As mentioned before, having women from the corporate world can help improve the effectiveness of any women empowerment event. We cannot keep bringing people from different countries when we have locals and citizens in the field. You are easily inspired by someone or something you can relate to. It is also important that these initiatives are not fragmented for better impact more especially in a less populated country like ours. Working in unity helps, hence iCode Hub as mentioned before. These initiatives are effective, recently we hosted a meetup event with people who have benefited in their current career path. by just being part of local developer groups 

Botswana has big ambitions of being an active part of the 4IR but adoption of AI & Machine Learning technologies, which are core components of the 4IR, is still very low and slow. As a self-taught ML enthusiast, what do you think can be done to speed up the rate of adoption?

For this question, I would not really go into details about my personal perspectives, but rather I would say Botswana must realize it will never successfully be a par of the 4IR if everyone is working in silos. Even government institutions themselves are working in silos. Government, Universities, Research Centers, and the Innovation Hub, and everyone else should be united to ensure that the ambition is successfully achieved.

Most young girls shy away from tech-related courses because traditionally they have been considered a career path for boys. What advice can you give to them?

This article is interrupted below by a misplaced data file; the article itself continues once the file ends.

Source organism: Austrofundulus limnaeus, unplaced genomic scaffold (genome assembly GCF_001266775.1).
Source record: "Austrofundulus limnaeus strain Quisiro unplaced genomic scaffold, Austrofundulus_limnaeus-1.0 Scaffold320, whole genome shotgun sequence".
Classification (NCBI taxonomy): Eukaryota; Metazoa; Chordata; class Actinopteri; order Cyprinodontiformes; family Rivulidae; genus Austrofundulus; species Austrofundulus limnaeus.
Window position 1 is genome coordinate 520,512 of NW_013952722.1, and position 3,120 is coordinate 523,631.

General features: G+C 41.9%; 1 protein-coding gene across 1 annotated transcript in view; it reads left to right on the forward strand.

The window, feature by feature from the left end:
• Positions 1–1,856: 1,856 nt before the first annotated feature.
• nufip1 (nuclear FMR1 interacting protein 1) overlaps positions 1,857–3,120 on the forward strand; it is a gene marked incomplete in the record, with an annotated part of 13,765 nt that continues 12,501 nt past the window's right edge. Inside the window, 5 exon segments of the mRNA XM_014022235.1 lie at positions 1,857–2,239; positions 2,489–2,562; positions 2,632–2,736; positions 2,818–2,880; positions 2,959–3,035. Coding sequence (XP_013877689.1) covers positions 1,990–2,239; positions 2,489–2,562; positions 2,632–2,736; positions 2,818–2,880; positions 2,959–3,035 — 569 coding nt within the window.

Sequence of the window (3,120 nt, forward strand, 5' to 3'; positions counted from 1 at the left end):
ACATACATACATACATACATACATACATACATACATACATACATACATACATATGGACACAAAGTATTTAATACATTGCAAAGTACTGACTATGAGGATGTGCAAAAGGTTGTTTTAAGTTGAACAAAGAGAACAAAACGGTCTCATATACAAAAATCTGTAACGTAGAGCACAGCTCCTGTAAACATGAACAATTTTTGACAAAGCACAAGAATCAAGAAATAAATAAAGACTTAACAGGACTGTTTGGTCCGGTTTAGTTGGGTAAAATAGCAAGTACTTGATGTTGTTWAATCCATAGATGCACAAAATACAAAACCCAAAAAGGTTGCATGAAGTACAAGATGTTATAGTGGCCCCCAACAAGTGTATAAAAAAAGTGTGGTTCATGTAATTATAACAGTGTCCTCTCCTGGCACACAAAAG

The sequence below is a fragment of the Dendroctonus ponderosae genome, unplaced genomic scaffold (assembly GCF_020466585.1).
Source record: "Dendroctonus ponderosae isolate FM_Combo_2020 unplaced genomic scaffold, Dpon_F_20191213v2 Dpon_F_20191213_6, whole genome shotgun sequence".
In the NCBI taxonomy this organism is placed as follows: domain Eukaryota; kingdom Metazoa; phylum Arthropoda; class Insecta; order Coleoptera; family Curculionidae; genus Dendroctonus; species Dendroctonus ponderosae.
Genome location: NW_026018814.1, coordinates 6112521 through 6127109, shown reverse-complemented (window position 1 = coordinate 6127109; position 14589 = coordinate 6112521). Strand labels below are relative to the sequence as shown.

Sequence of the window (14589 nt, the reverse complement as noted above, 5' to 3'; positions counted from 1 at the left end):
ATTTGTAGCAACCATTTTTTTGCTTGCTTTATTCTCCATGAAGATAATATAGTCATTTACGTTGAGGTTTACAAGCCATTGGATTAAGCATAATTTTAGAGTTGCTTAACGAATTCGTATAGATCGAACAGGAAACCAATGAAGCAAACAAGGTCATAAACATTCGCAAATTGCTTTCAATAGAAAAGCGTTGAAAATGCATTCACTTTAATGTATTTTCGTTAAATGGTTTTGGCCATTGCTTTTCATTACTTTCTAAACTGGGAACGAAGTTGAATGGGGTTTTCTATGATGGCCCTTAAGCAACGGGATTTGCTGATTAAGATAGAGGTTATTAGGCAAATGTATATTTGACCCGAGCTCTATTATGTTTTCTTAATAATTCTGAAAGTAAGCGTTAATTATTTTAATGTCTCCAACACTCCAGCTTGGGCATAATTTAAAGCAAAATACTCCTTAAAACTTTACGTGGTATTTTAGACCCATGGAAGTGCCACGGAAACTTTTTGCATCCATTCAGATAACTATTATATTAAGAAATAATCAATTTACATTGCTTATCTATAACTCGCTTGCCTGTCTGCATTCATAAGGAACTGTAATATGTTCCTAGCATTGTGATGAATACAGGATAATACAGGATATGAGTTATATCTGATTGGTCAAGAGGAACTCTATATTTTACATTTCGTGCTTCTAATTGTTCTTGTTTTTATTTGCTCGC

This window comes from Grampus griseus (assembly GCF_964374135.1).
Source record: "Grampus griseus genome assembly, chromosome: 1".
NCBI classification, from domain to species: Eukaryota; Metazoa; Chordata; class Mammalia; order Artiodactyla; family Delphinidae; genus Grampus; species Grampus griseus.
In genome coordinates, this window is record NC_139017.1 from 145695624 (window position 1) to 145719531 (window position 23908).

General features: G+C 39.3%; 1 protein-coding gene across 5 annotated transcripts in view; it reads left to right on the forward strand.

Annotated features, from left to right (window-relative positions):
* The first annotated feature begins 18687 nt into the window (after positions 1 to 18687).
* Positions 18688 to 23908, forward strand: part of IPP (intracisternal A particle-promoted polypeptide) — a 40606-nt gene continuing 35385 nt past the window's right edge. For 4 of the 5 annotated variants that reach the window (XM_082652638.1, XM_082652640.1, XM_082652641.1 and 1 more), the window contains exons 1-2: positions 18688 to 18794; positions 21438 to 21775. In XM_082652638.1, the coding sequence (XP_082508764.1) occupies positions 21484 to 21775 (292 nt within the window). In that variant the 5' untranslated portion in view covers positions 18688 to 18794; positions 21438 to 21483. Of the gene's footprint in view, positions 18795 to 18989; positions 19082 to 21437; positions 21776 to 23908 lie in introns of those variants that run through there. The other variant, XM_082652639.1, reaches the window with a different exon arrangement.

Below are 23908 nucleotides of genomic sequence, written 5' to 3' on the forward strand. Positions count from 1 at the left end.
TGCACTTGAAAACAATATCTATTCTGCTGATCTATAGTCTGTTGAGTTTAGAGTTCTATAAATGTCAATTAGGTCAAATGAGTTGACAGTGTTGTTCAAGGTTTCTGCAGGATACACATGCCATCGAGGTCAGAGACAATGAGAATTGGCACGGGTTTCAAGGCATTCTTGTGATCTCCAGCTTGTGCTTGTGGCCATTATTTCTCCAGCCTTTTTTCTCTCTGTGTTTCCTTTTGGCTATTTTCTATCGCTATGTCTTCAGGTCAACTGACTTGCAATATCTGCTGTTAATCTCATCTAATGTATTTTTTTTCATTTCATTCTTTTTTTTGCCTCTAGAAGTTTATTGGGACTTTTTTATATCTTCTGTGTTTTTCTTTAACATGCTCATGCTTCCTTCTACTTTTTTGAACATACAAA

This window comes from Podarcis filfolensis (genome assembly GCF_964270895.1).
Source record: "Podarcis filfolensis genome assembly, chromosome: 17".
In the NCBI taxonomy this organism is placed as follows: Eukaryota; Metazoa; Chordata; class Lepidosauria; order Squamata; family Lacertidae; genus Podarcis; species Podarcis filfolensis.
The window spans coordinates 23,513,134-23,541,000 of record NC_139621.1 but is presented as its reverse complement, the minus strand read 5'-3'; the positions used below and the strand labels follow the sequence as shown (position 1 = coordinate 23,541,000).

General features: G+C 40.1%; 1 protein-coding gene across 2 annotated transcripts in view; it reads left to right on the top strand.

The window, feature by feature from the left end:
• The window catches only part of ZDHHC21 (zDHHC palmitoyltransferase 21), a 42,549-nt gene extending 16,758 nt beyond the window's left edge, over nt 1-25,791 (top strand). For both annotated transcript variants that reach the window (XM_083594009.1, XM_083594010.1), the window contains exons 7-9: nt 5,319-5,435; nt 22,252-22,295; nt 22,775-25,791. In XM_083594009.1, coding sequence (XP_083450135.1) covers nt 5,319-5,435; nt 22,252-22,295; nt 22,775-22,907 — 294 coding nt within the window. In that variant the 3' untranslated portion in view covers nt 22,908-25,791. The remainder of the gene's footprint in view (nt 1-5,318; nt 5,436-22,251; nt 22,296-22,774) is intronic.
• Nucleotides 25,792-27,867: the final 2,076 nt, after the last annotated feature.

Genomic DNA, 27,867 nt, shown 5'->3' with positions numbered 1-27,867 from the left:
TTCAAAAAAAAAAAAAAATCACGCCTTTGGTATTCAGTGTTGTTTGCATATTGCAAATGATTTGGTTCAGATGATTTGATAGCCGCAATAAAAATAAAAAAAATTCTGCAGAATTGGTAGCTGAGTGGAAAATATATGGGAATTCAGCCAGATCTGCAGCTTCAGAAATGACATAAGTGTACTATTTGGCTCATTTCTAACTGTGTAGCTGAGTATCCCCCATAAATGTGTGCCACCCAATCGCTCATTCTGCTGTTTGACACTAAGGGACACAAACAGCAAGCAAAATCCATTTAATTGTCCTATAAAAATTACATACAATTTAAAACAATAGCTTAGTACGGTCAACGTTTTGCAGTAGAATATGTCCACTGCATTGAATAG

You are the only one who can decide what you can and cannot do, do not let anyone dictate your future path, if you love any tech-related field, show up, do the work and gain the skills, and show the female you really are.

Apart from the aforementioned, please tell us anything you are currently involved in now and in the near future either with Techy Kidz, PyData, WiMLS or in your personal professional capacity.

Currently, it is difficult running Techy Kidz Center as I decided to take up an opportunity to advance my skills in ML, by taking up Masters Degree Program at Carnegie Mellon University Africa in Rwanda. However my co-founders and I have big plans for Techy Kidz and despite currently having to stop operations, we are working towards ensuring that by January 2022 we will be fully functional and have a physical centre in Gaborone because currently a lot of our work is virtual. To ensure that Techy Kidz retains some of the students we had pre-covid, I conduct virtual coding lessons with them. I run a social enterprise SHETech BW which is a social enterprise that seeks to empower females technically by providing them with basic computer training for skills that they require in their day to day lives, be it either professionally or personally. Training is either free or affordable. All our training is currently virtual. We do international partnerships for women empowerment programs that align with our goals and our last one was with  Abeyie Innovation Studios titled SheRock where we provided technical training. I have just started a new role with Mechanism Design for Social Good (MD4SG) as a Community Engagement Regional Lead. MD4SG goal is to improve access to opportunities for historically underserved and disadvantaged communities using techniques from algorithms, optimization, and mechanism design, along with insights from other disciplines. 

Lastly, please share with our readers your contact details in case they want to get in touch with you

Reach out to: shetechbw@gmail.com 

NB:Interview has been slightly edited for clarity

Previous Post Next Post